Chapter 2: German Conquests 1939
A typical sequence of events in MWIF is for Germany to conquer Poland and Denmark in the first turn (Sep/Oct 1939). Then, pretty much despite the weather, conquer The Netherlands in the second turn (Nov/Dec 1939). The conquest of Belgium usually waits until the German paratroop unit arrives in Mar/Apr 1940, turn #4. The impulse following Germany’s DOW on Belgium, France often gets the opportunity to occupy four hexes in Belgium on the French border. Although 3 of those 4 Belgian border hexes are clear terrain and vulnerable to blitz attacks by bombers and armored units, they provide another layer of hexes between the Germans and Paris. Getting through them takes 2 or 3 Axis impulses with good die rolls.
This game did not follow that path.
The first screenshot (Figure 2-1) shows the position with Germany deciding about declarations of war at the beginning of the third impulse of the first turn. G’s setup was a common solid defensive position for the Polish land units while the air units were placed out of harm’s way in far northeastern Poland. The air units rebased to a neutral minor country during the second (Allied) impulse, thereby becoming ‘interned’. That permanently removed them from the game, but gave the Commonwealth two additional pilot units arriving in Great Britain at the start of the second turn.
G placed four Polish corps in Lodz and Warsaw. Because those cities contain factories, Poland is only conquered if Germany captures both of them. Spreading out the other 3 corps, G placed a single corps north of Lodz/Warsaw, one in Poznan (two hexes west of Lodz), and one in Krakow. The last corps was the 3-4 cavalry unit, which in the screenshot hasn’t moved from Krakow. The sole divisional infantry unit he placed in the forest hex currently occupied by von Leeb.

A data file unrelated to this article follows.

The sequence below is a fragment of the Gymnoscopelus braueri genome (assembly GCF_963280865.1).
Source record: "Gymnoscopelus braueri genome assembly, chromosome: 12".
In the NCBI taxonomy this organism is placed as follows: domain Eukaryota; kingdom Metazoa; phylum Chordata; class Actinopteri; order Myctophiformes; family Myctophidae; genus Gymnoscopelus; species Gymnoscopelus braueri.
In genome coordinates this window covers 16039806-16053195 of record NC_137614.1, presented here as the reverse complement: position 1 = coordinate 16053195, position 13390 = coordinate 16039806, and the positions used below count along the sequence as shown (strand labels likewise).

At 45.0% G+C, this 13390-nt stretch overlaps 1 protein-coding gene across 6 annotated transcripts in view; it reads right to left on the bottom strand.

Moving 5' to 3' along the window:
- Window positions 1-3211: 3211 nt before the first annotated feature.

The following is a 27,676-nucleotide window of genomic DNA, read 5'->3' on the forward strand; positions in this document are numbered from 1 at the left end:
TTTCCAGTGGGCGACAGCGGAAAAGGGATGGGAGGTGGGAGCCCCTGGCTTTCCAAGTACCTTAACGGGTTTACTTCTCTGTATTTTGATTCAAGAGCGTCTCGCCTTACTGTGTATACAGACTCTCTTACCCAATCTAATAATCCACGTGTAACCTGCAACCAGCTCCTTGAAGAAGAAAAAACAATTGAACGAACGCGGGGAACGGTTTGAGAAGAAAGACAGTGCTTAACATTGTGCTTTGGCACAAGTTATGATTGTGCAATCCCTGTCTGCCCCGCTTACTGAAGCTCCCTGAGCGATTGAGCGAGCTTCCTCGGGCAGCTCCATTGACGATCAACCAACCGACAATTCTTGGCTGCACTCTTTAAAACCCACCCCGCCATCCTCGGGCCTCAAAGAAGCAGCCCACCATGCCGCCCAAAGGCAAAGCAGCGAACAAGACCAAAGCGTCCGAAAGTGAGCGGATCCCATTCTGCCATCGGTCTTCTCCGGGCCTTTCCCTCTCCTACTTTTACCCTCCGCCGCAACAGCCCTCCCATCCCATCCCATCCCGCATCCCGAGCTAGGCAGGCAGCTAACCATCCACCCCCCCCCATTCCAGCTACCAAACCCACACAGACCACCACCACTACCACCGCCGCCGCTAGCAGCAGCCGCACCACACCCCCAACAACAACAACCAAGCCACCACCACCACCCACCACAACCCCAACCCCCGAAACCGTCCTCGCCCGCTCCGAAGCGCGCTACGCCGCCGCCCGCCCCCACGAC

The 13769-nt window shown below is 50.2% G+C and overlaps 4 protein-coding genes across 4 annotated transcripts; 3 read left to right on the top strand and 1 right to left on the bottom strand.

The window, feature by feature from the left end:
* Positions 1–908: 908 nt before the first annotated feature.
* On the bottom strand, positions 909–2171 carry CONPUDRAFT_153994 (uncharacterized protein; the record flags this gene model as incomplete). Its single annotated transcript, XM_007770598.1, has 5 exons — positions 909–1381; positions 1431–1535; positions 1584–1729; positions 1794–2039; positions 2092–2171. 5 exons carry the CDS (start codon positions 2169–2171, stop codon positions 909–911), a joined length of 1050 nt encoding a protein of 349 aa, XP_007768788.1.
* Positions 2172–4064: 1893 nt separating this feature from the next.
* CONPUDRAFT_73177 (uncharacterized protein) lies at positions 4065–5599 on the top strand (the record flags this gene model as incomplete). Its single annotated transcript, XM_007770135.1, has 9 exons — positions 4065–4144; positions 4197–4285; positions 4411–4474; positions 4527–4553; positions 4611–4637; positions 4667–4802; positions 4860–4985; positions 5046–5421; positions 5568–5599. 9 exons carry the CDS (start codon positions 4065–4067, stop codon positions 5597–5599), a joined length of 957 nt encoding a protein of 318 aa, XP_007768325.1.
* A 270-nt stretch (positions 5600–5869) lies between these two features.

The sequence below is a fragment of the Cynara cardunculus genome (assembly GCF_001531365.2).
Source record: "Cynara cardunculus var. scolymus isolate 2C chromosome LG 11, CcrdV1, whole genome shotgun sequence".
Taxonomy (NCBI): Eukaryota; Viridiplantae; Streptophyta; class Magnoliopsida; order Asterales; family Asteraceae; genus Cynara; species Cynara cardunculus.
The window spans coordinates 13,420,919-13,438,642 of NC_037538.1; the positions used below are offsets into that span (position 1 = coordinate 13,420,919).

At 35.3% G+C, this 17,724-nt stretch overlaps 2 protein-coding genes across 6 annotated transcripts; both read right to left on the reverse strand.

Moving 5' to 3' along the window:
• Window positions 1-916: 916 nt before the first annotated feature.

To attack Lodz and Warsaw I prefer to have at least 3 adjacent hexes. G’s setup prevented that. So, during the first impulse of the game, I took out the corps north of the cities, the corps in Poznan, and the division. Those attacks were certain victories and disorganized no German units. Prior to those land moves and attacks, the German air force flew 4 ground strikes, 2 each on Lodz and Warsaw. 3 of the 4 Polish units in those cities were disorganized (as indicated by the small orange circles above the units). That also accounts for the 4 disorganized German air units visible in the screenshot. MWIF uses small colored circles around the units as status indicators. The only other status indicators shown in this screenshot are the dark green ones above the HQ units, which indicate they are secondary supply sources.
While the first two impulses went about as expected, the bad weather roll at the start of the third impulse was painful for Germany. The splatter of short black lines in hexes indicates Rain over most of the map. The more numerous parallel black lines in the east indicate Storm. In fine weather most hexes cost 1 movement point. That cost is doubled in Rain and Storm. Note the German units just south of Denmark. Crossing a straits hexside (shown with red connecting arrows) costs an extra movement point for land units. If Germany declares war on Denmark, Denmark is always devoid of land units. The only land unit Denmark has is a reserve unit, which doesn’t arrive until the turn after the Axis declares war on it. However, Germany wants to move immediately into Copenhagen and the two Danish minor ports. Failing to do so would give the British the opportunity to reinforce those hexes, making the conquest of Denmark much more difficult. The German units positioned to conquer Denmark have movement allowances of 4, 5, and 6 respectively. Only two of them are needed to take out the ports and city. But the weather has to be Fine for them to reach their destinations. Hence, Germany did not declare war on Denmark in the third impulse.